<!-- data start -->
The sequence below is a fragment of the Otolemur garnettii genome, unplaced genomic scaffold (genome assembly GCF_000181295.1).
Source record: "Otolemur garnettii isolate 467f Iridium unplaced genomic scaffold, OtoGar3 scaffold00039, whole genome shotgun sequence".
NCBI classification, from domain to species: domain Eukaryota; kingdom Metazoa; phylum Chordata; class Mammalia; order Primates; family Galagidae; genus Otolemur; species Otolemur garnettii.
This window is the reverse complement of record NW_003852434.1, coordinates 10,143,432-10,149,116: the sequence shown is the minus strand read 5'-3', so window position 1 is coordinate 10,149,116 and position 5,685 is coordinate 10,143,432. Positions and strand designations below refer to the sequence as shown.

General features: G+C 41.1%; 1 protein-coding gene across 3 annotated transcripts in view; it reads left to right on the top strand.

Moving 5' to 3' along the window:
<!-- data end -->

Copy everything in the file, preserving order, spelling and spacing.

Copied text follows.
The sequence below is a fragment of the Otolemur garnettii genome, unplaced genomic scaffold (genome assembly GCF_000181295.1).
Source record: "Otolemur garnettii isolate 467f Iridium unplaced genomic scaffold, OtoGar3 scaffold00039, whole genome shotgun sequence".
NCBI classification, from domain to species: domain Eukaryota; kingdom Metazoa; phylum Chordata; class Mammalia; order Primates; family Galagidae; genus Otolemur; species Otolemur garnettii.
This window is the reverse complement of record NW_003852434.1, coordinates 10,143,432-10,149,116: the sequence shown is the minus strand read 5'-3', so window position 1 is coordinate 10,149,116 and position 5,685 is coordinate 10,143,432. Positions and strand designations below refer to the sequence as shown.

General features: G+C 41.1%; 1 protein-coding gene across 3 annotated transcripts in view; it reads left to right on the top strand.

Moving 5' to 3' along the window: